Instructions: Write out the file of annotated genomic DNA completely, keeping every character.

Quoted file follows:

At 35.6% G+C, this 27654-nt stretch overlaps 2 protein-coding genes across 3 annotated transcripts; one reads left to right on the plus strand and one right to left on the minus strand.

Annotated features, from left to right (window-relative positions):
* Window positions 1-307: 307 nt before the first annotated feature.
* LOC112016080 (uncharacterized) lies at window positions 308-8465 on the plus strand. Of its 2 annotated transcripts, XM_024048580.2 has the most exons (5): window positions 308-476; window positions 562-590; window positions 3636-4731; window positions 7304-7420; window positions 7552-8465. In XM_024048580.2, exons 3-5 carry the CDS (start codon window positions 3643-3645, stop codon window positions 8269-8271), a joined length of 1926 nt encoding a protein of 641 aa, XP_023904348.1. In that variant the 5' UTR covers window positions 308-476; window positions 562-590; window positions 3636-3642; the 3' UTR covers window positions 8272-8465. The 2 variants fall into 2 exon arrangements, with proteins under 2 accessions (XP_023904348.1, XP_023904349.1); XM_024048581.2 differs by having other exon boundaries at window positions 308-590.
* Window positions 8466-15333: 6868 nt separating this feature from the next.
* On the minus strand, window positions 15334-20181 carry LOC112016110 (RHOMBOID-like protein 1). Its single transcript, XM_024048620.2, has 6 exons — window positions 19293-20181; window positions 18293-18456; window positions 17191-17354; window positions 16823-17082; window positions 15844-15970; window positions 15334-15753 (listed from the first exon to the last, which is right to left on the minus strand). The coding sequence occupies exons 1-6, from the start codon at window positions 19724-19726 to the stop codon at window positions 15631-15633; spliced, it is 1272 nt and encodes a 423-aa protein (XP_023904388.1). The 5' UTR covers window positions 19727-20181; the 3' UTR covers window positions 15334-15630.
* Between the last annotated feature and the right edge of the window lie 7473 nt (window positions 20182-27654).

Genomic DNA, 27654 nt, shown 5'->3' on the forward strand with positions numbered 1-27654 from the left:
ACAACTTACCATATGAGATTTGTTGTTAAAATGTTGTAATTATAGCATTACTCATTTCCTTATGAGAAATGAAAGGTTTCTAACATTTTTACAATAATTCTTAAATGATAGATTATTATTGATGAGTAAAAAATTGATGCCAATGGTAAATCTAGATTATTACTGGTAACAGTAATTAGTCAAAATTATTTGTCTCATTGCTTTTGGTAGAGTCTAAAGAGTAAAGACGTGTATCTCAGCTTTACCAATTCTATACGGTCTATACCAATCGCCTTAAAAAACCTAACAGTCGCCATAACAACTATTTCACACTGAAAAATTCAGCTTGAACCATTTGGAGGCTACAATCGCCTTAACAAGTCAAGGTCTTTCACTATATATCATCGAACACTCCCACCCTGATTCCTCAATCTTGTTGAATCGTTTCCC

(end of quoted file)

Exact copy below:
At 35.6% G+C, this 27654-nt stretch overlaps 2 protein-coding genes across 3 annotated transcripts; one reads left to right on the plus strand and one right to left on the minus strand.

Annotated features, from left to right (window-relative positions):
* Window positions 1-307: 307 nt before the first annotated feature.
* LOC112016080 (uncharacterized) lies at window positions 308-8465 on the plus strand. Of its 2 annotated transcripts, XM_024048580.2 has the most exons (5): window positions 308-476; window positions 562-590; window positions 3636-4731; window positions 7304-7420; window positions 7552-8465. In XM_024048580.2, exons 3-5 carry the CDS (start codon window positions 3643-3645, stop codon window positions 8269-8271), a joined length of 1926 nt encoding a protein of 641 aa, XP_023904348.1. In that variant the 5' UTR covers window positions 308-476; window positions 562-590; window positions 3636-3642; the 3' UTR covers window positions 8272-8465. The 2 variants fall into 2 exon arrangements, with proteins under 2 accessions (XP_023904348.1, XP_023904349.1); XM_024048581.2 differs by having other exon boundaries at window positions 308-590.
* Window positions 8466-15333: 6868 nt separating this feature from the next.
* On the minus strand, window positions 15334-20181 carry LOC112016110 (RHOMBOID-like protein 1). Its single transcript, XM_024048620.2, has 6 exons — window positions 19293-20181; window positions 18293-18456; window positions 17191-17354; window positions 16823-17082; window positions 15844-15970; window positions 15334-15753 (listed from the first exon to the last, which is right to left on the minus strand). The coding sequence occupies exons 1-6, from the start codon at window positions 19724-19726 to the stop codon at window positions 15631-15633; spliced, it is 1272 nt and encodes a 423-aa protein (XP_023904388.1). The 5' UTR covers window positions 19727-20181; the 3' UTR covers window positions 15334-15630.
* Between the last annotated feature and the right edge of the window lie 7473 nt (window positions 20182-27654).

Genomic DNA, 27654 nt, shown 5'->3' on the forward strand with positions numbered 1-27654 from the left:
ACAACTTACCATATGAGATTTGTTGTTAAAATGTTGTAATTATAGCATTACTCATTTCCTTATGAGAAATGAAAGGTTTCTAACATTTTTACAATAATTCTTAAATGATAGATTATTATTGATGAGTAAAAAATTGATGCCAATGGTAAATCTAGATTATTACTGGTAACAGTAATTAGTCAAAATTATTTGTCTCATTGCTTTTGGTAGAGTCTAAAGAGTAAAGACGTGTATCTCAGCTTTACCAATTCTATACGGTCTATACCAATCGCCTTAAAAAACCTAACAGTCGCCATAACAACTATTTCACACTGAAAAATTCAGCTTGAACCATTTGGAGGCTACAATCGCCTTAACAAGTCAAGGTCTTTCACTATATATCATCGAACACTCCCACCCTGATTCCTCAATCTTGTTGAATCGTTTCCC